Unfortunately, things didn’t quite work out that way and the first two games saw just a solitary point garnered, courtesy of a goalless draw against Morocco. Worse still for England was the departure of captain Bryan Robson through injury, and the suspension of his deputy, Ray Wilkins, following a red card for throwing the ball in the referee’s direction.
Needing to beat Poland in the final group game, England finally came good. Peter Reid settled into the centre of midfield and Peter Beardsley came into the side to partner Gary Lineker upfront. The results were immediate, with Lineker adding to the 40 goals scored in the domestic season with Everton by grabbing a first-half hat trick to ensure safe passage to the last sixteen.
A routine 3-0 victory over Paraguay with Lineker scoring twice more, set up a quarter-final clash with Argentina.
On the social and political front, Margaret Thatcher was three years into her second term as Prime Minister and her austere economic policies were beginning to bear fruit. A seismic shift in the country’s outlook had taken place and the era of the yuppy was on the way. The London Stock Exchange was deregulated, thus allowing computerised shares dealing and private enterprise was being encouraged. Unemployment, although still high, was at least beginning to level off, while inflation continued to do its worst.
In the USA, Ronald Reagan was coming to the mid part of his second and final term as President and was about to be mired in the Iran-Contra Affair. This involved the President administration selling arms to Iran, an avowed enemy, at the same time that Americans were being held hostage in Lebanon by Hezbollah, a militant Shi’a organization loyal to Ayatollah Khomeini. Somehow, Reagan survived the scandal and even more remarkably, his Vice-President, George Bush, would be elected to the presidency two years later.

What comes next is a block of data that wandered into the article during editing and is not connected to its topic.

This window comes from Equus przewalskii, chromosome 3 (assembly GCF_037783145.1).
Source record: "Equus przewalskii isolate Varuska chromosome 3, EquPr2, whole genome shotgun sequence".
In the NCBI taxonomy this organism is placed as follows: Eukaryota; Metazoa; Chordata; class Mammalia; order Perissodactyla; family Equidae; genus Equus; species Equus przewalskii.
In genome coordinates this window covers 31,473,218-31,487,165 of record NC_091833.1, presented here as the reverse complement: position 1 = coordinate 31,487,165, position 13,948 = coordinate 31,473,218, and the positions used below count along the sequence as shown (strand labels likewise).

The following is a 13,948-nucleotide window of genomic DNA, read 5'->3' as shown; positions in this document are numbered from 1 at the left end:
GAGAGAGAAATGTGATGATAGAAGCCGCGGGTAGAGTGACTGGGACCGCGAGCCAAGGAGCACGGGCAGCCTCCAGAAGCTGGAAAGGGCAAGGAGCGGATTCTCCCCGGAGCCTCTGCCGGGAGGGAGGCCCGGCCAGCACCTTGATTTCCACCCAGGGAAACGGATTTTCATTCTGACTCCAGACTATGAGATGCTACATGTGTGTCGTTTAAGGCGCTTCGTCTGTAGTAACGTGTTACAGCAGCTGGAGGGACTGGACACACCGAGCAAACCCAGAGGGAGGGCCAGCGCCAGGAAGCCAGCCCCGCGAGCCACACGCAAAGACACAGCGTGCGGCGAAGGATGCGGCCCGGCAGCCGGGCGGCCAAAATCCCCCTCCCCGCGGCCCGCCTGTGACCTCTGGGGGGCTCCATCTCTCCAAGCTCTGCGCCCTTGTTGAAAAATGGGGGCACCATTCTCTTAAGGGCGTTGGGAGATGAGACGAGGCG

Back to the World Cup, and with Northern Ireland and Scotland both eliminated at the first stage, it was left to England to fly the flag for the home nations. As they geared up for the quarter-final clash with Argentina there was still no Bryan Robson but Ray Wilkins was on the bench after having served a two-match suspension.
Argentina were, if truth be told, the better side for eighty minutes of a match played under the blazing midday sun and were two goals to the good as the game ticked past the eighty-minute mark. The recently departed Maradona was, of course, responsible for the two Argentine goals, both of which have passed into the World Cup Hall of Fame. The first was a blatant handball that the Tunisian referee and his linesman failed to spot, and the second a mazy run past the entire Three Lions team.
John Barnes, thrown on as a late substitute, got England back into the match with a perfect cross from which Lineker couldn’t fail to score his sixth goal of the tournament. In the dying embers of the game, Barnes once more made the perfect delivery and Lineker seemed certain to equalise and take the game into extra-time. Unfortunately, the ball ended up just the wrong side of the post and England were out.
Argentina would go onto take the trophy, their second World Cup triumph, with a 3-2 victory over West Germany in the final.
Also away from football, Boris Becker, the eighteen-year-old West German tennis wonder kid, successfully defended his Wimbledon title and also reached the semi-finals of the US Open in a summer dominated by the dulcet tones of his (near) namesake, Boris Gardiner, intoning to an unidentified woman his desire to ‘Wake Up With You”, and Chris De Burgh identifying a ‘Lady in Red’ he wished to make better acquaintance with.